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I sometimes notice a CSS or JS code surrounded with <![CDATA[ and ]]> tags. I couldn't find any explanation to this. What does CDATA do? Why is it used by some people and what is it needed for?

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See also stackoverflow.com/questions/3577524/… –  jasso Oct 4 '10 at 13:00
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up vote 13 down vote accepted

It tells the interpreter that it should not try to interpret the data enclosed in the tags. For example, if you want a XML file to contain a comment with < or >, XML interpreters will report the file as invalid because the caracters < and > will not be part of standard tag. You simply have to surround the code with the CDATA tags.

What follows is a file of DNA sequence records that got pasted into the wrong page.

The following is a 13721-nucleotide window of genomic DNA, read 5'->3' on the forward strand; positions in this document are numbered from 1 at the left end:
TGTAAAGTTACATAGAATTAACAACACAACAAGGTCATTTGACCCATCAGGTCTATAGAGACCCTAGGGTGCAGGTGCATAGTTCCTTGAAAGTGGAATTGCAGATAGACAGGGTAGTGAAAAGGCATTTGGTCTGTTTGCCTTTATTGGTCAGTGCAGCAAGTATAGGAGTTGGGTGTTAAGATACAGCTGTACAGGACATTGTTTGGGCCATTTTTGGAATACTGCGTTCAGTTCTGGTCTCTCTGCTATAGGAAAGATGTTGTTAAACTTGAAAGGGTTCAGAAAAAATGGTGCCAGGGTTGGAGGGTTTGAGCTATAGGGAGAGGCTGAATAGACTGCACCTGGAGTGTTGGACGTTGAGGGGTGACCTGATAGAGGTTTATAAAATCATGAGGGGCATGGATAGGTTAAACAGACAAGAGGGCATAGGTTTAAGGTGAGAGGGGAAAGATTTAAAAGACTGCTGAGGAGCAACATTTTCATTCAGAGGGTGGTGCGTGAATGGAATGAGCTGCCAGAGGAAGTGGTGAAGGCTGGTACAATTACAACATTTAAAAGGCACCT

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It marks data that shouldn't be parsed - in most cases, just HTML or text that needs to be written directly to the page.

Further explanation: http://www.w3schools.com/xml/xml_cdata.asp

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To be precise, data that shouldn't be parsed as XML / by the XHTML rendering engine. –  Archimedix Sep 28 '10 at 14:13
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Here's some info for you: http://en.wikipedia.org/wiki/CDATA

How you couldn't find anything on this is a mystery ;)

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When you write inline javascript or CSS in an HTML file (using the script and style tags), Those CDATA comments prevent things like the HTML validators from catching false positives when validating an HTML document.

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